Bipolar disorder is a much more prevalent mental illness than most people realize. In 2007, it was estimated that 2.8% of the population (just over 7.8 million people) suffered from bipolar disorder in the United States. This only counts citizens over five years old, so the population may be even higher.

But while bipolar disorder is a highly misunderstood mental disorder, it is also unique in how it is affected by addiction and addictive substances. Certain substances can also cause reactions similar to bipolar disorder once it reaches the level of addiction. Those who suffer from both addiction and bipolar disorder have to take extra care to treat both conditions knowing this level of interactivity.

What is The Connection Between
Bipolar Disorder and Addiction?

Individuals with bipolar disorder may be more susceptible to developing substance use disorders. This is due to the nature of the mental illness itself, such as the urge to self-medicate, impulsivity, and seeking relief from mood symptoms. Substance abuse can exacerbate bipolar symptoms, trigger mood episodes, and interfere with the effectiveness of mood-stabilizing medications.

Substance use can also induce mood swings, even in people who don’t suffer from bipolar disorder. However, it can increase the risk of developing bipolar disorder in individuals predisposed to the condition. A dual diagnosis of bipolar disorder and addiction requires specialized treatment that addresses both conditions simultaneously to achieve optimal outcomes and reduce the risk of relapse.

Substance-induced bipolar disorder refers to a set of symptoms that resemble bipolar disorder, but are directly caused by the use or withdrawal of substances. These can include alcohol, prescription drugs, or illegal drugs. An imbalance of these substances can trigger manic, hypomanic, or depressive episodes in individuals who do not typically have bipolar disorder. They can also exacerbate symptoms in those who already have the condition.

Symptoms of substance-induced bipolar disorder may include mood swings, impulsivity, increased energy, agitation, and changes in sleep patterns. Diagnosis requires careful assessment to distinguish substance-induced symptoms from primary bipolar disorder. Effective treatment involves addressing the substance use or withdrawal (typically including a period of medical detox), along with appropriate management of bipolar symptoms using medications and psychotherapy.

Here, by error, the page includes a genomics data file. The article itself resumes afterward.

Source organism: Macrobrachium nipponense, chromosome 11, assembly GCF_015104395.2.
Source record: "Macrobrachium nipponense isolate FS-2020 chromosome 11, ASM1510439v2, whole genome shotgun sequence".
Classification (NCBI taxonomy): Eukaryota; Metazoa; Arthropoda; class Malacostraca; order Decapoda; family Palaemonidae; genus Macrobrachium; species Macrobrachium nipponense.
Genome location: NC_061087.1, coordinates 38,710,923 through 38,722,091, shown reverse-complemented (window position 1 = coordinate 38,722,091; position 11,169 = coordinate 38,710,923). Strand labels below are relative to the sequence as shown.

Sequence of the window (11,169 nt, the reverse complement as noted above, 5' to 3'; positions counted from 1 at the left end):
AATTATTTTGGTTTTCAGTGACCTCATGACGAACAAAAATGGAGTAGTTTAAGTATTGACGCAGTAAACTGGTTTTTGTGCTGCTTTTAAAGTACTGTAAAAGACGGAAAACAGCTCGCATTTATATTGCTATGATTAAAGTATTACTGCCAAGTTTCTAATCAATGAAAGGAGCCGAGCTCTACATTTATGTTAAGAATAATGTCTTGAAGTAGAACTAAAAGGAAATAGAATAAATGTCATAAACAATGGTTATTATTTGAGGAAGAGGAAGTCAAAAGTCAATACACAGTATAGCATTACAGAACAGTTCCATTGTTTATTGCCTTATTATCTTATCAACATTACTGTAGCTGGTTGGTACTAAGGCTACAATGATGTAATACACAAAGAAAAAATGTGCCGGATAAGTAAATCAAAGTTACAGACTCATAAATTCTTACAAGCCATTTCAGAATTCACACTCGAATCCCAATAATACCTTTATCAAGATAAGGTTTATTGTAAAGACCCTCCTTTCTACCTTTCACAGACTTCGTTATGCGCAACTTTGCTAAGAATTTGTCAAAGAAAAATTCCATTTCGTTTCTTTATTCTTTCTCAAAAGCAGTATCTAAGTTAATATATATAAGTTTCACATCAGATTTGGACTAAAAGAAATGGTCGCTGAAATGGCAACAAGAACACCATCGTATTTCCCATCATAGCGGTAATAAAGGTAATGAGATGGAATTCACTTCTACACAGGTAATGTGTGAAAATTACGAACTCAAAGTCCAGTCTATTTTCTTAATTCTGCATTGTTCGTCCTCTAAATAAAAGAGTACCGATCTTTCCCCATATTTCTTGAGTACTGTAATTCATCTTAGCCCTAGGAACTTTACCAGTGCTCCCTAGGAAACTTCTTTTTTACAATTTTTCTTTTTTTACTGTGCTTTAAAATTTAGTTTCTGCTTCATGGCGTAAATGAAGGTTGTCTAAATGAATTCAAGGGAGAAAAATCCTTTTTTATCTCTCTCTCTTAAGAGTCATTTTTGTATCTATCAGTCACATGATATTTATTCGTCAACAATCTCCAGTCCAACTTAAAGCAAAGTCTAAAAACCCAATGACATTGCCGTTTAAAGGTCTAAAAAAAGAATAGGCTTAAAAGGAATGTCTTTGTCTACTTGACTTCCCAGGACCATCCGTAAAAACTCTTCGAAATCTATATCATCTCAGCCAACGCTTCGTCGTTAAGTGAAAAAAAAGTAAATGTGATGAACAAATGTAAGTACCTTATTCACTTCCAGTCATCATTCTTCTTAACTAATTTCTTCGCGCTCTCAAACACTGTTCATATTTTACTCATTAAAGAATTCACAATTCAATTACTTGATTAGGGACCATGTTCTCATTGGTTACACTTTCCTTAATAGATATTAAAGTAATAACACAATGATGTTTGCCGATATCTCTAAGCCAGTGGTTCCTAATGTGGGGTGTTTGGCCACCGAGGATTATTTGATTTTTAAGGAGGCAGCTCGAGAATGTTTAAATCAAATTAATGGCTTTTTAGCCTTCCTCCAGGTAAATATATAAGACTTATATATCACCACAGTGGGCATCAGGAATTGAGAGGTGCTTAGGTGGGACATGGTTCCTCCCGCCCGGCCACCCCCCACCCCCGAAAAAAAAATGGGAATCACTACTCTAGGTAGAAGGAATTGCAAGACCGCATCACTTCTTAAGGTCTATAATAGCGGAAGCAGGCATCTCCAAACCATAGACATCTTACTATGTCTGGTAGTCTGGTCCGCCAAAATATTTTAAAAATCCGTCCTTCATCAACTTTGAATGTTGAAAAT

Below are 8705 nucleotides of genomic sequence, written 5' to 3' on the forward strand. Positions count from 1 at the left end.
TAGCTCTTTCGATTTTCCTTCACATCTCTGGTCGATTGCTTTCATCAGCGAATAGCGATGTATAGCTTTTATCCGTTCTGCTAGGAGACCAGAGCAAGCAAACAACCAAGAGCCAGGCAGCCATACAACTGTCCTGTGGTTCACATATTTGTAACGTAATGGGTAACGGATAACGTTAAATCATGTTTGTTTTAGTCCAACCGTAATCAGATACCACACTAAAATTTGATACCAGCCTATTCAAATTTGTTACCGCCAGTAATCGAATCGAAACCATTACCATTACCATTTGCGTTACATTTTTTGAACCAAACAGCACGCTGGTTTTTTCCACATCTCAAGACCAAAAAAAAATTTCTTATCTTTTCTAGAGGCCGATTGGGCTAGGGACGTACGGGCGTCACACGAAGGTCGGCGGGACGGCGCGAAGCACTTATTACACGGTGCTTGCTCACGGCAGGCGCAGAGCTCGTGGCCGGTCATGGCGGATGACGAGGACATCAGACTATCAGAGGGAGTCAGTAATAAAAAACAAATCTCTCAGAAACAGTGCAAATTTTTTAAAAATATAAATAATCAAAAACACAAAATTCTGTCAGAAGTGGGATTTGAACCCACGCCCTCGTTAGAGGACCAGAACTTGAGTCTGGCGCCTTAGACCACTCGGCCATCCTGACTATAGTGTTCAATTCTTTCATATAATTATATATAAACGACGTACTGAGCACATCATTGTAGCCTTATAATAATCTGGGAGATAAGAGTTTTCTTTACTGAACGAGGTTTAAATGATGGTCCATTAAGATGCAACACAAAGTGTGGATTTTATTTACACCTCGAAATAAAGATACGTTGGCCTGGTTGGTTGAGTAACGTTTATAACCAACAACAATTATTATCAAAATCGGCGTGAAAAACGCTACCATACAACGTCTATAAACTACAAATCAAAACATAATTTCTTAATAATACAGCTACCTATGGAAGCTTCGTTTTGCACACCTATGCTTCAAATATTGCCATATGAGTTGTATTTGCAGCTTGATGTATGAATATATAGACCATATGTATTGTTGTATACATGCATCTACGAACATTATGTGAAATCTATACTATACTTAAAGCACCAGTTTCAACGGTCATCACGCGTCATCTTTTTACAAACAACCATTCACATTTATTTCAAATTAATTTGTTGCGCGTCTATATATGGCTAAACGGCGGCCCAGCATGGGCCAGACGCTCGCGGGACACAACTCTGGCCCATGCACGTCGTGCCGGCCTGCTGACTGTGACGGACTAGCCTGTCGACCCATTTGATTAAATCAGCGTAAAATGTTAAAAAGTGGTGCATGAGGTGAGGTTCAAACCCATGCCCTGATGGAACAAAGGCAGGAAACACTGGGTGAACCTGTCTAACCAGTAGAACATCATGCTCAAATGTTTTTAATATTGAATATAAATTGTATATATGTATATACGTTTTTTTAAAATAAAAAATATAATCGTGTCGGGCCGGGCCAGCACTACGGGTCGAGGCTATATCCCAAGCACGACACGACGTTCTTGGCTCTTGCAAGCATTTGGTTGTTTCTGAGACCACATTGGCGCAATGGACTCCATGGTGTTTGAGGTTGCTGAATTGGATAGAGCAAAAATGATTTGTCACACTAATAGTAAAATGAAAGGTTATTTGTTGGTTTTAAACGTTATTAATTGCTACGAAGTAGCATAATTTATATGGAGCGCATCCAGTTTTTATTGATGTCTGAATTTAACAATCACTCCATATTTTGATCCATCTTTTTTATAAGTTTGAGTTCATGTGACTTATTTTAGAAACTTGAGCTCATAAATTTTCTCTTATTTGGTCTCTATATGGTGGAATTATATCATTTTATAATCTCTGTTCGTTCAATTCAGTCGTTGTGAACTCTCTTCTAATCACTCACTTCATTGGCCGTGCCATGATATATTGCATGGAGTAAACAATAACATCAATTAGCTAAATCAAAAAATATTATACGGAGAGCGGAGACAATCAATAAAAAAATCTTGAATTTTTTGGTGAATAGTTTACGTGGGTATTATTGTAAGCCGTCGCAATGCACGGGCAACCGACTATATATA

It’s estimated that about 60% of all people with bipolar disorder have reported some history of substance abuse disorder. This doesn’t guarantee that someone with the disorder will develop a substance use disorder, but those with the disorder should be extra cautious about developing an addiction when using intoxicating substances.

Bipolar Disorder

Bipolar disorder is often highly misunderstood, and often written off as someone acting in a chaotic manner. The diagnosed person’s behavior may seem mysterious or chaotic to someone who doesn’t have bipolar disorder. But there are distinct symptoms, and it is manageable with work and diligence.

Bipolar disorder is a mental health condition characterized by extreme mood swings that include episodes of mania or hypomania and depression. During manic or hypomanic episodes, they may experience increased energy, reduced need for sleep, elevated mood, and a propensity for risky behavior (among other symptoms).

In contrast, depressive episodes are marked by persistent feelings of sadness, hopelessness, fatigue, and loss of interest or pleasure in activities. They may also have thoughts of death or suicide.

These mood episodes can vary in duration and severity, and individuals with bipolar disorder may also experience periods of stable mood between episodes. The disorder can significantly impact daily functioning, relationships, and the person’s overall quality of life if left untreated.

There are two different forms of bipolar disorder, mainly differentiated by how symptoms present themselves. Both types of bipolar disorder can significantly impact mood, energy levels, and daily functioning, but they differ in the severity and duration of manic symptoms.

Bipolar I disorder is characterized by manic episodes that last for at least one week, or severe manic symptoms that require immediate hospitalization. These manic episodes may be accompanied by depressive episodes. However, a person with bipolar I may not necessarily experience depressive episodes.

In contrast, bipolar II disorder involves periods of hypomania, which is a less severe form of mania that lasts for at least four days. They will also experience depressive episodes. Unlike bipolar I, bipolar II does not involve full-blown manic episodes.